Sunday 25 February 2018

Waiting list chaos as 32,000 hospital appointments missed every month

Eilish O'Regan Health Correspondent

MORE than 32,000 public patients are failing to turn up for hospital appointments every month, despite delays of four years to see some specialists.

One in every six people with appointments for the outpatient clinics is a "no show" -- costing the health service millions of euro each year, figures compiled by the Irish Independent reveal.

The patients are in official public hospital queues to see specialist teams to assess a huge range of health complaints, including bad hips, knees, skin, eye and brain conditions.

They were slotted in to be seen at the outpatient clinics in hospitals across the country for a first-time appointment or follow-up care by the specialists.

Although "no shows" by patients had been identified as an issue in the past, the full scale of the problem is only now emerging as the Health Service Executive (HSE) only started collecting the relevant figures this year.

Research shows a variety of reasons are to blame for patients not turning up. These include forgetfulness, clerical errors by hospital staff and patients receiving treatment elsewhere -- often privately -- without informing the hospital.

It found the hospital outpatient clinics with the highest rate of no shows were:

• Orthopaedics.

• Ear, nose and throat.

• General surgery.

• Stomach, digestive and intestinal disorders.

The huge number of no shows is revealed at a time when more than 200,000 people are waiting for an outpatient appointment to see a specialist or have diagnostic tests. More than 800 are waiting longer than four years.

The extent of missed appointments reveals the chaos behind the plague of waiting blockages, which face people who do not have private health insurance and are relying on the public hospital system.

An analysis of the most recently available figures, which relate to February, reveal the Royal Victoria Eye and Ear Hospital in Dublin had as many as 384 patients with a first-time appointment -- more than one in three -- not turning up.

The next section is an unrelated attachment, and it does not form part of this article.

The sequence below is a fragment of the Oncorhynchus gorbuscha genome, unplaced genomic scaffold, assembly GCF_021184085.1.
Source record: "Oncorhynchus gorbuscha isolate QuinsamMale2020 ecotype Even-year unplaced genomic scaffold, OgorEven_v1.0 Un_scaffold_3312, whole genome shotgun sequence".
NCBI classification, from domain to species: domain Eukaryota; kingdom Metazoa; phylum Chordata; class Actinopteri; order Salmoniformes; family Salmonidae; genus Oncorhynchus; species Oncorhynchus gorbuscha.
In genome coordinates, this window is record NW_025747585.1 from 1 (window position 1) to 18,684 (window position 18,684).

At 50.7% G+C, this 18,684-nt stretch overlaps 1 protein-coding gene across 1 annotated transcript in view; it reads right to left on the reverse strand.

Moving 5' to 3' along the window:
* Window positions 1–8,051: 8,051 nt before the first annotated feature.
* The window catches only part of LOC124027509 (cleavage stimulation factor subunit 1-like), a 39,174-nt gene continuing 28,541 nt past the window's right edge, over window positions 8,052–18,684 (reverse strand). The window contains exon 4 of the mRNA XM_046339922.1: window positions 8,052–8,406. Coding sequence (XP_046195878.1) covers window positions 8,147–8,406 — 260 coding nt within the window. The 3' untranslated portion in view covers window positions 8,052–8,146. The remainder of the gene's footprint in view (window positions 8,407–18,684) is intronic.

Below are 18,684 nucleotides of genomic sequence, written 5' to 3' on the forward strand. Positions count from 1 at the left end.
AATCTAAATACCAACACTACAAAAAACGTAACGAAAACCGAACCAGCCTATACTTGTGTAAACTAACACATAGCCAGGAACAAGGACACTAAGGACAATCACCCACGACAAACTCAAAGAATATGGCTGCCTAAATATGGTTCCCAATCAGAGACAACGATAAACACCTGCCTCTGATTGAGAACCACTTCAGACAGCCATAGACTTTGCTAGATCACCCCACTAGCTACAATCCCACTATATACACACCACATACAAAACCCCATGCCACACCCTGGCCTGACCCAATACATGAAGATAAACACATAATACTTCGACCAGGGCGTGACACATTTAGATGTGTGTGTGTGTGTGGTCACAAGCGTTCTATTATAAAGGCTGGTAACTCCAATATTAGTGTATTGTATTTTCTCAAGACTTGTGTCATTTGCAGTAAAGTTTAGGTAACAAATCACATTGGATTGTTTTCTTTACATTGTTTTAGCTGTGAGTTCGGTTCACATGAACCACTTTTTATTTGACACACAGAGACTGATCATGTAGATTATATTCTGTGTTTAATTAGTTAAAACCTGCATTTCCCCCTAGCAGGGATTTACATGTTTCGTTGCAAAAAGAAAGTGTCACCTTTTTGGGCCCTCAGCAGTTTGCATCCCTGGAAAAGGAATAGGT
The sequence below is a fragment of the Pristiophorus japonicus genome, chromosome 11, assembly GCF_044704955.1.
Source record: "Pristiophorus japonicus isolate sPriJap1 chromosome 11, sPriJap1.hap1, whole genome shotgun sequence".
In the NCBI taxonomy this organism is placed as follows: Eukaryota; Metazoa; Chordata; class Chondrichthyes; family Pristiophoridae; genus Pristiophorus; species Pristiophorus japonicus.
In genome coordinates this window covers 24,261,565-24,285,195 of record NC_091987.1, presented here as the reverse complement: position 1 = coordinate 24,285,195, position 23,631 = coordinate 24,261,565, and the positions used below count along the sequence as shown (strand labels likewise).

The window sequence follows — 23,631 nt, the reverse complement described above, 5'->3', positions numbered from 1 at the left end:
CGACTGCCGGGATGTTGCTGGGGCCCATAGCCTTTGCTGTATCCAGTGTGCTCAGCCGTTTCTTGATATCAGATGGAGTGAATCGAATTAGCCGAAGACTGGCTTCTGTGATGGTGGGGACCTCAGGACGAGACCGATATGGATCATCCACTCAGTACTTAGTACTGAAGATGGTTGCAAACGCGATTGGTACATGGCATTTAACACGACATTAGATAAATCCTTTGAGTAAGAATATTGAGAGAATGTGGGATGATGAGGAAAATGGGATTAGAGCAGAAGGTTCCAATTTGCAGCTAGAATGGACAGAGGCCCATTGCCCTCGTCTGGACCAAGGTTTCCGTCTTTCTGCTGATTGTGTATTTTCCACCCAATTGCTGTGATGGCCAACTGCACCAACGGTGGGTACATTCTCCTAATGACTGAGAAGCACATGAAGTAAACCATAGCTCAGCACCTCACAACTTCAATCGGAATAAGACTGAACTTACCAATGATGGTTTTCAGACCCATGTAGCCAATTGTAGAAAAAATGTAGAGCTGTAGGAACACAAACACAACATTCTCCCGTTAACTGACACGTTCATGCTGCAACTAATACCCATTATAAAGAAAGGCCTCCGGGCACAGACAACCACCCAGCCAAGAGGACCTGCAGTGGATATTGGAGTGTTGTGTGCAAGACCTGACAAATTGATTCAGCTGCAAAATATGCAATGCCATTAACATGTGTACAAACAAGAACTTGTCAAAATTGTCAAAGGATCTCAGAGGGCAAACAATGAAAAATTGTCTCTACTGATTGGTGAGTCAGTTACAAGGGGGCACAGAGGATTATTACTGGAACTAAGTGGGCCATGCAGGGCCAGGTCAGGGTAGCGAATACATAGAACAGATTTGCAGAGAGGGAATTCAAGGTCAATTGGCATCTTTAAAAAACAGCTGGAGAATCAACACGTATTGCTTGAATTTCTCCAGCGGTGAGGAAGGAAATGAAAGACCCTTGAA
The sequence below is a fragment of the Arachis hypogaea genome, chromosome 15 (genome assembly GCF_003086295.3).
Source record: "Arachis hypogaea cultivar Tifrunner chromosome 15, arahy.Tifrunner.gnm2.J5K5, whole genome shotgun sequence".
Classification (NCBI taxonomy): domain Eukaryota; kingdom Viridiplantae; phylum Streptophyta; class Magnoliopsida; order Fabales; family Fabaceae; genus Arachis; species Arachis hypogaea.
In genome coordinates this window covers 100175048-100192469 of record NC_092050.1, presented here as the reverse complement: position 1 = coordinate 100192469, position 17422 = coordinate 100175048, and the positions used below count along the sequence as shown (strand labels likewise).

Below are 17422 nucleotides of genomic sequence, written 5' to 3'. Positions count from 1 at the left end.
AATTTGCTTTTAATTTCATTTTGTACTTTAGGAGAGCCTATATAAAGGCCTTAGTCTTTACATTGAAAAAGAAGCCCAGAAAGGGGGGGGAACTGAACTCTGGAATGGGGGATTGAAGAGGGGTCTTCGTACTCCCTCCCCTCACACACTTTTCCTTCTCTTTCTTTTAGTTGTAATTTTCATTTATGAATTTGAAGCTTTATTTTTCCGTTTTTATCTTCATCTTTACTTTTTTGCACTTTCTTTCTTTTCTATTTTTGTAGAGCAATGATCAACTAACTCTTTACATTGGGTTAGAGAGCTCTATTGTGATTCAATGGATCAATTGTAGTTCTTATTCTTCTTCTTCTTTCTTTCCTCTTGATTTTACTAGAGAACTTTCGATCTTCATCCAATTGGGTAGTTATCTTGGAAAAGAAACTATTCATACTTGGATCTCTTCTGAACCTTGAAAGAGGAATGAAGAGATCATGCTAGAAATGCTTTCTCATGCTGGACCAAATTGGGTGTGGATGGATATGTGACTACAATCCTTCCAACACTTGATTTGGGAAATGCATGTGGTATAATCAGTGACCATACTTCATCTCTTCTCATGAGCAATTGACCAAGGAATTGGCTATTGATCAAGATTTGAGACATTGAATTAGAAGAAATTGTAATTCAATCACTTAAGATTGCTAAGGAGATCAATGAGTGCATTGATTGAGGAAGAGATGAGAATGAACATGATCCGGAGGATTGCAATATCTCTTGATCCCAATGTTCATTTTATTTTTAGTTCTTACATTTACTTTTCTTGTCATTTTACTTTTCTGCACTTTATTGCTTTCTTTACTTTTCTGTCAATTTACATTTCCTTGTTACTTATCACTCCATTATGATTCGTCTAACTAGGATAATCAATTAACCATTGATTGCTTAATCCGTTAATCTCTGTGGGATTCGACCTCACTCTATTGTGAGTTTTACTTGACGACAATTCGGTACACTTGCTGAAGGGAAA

The hospital, which had 1,070 new patients due in its clinics during the month, told the Irish Independent it was trying to tackle the problem and in the first three months of the year directly contacted 3,700 people to confirm if they would attend their appointment.

"Given the high confirmation rate, we expect failure-to-attend rate at outpatient clinics to improve," said a spokeswoman.


John Cummins, deputy chief executive of St John's Hospital in Limerick, where one in four new patients missed appointments in February, said: "We have introduced a system whereby all patients are now contacted by phone two weeks prior to the appointment to confirm or cancel. Previously, a written reminder was issued."

Tallaght Hospital in Dublin, which has a waiting list of 21,670 people for outpatient appointments, saw 971 new patients not turn up in February. A spokeswoman said there was a link between the number of non-attendees and hospitals that have people on waiting lists for a long time -- suggesting patients waiting months or years to be called can forget their appointment or go elsewhere for care.

Our Lady's Hospital for Sick Children, where 406 new patients failed to show in February, started text reminders in August last year and it is now extended to all clinics.

A recent survey by doctors in the cardiology unit of St Columcille's Hospital, Loughlinstown, which aimed to find out the reasons behind no shows, found 40pc forgot about the appointment.

The most recent figures for St Columcille's showed 81 of its 484 new patients with outpatient appointments in February did not turn up.

Irish Independent

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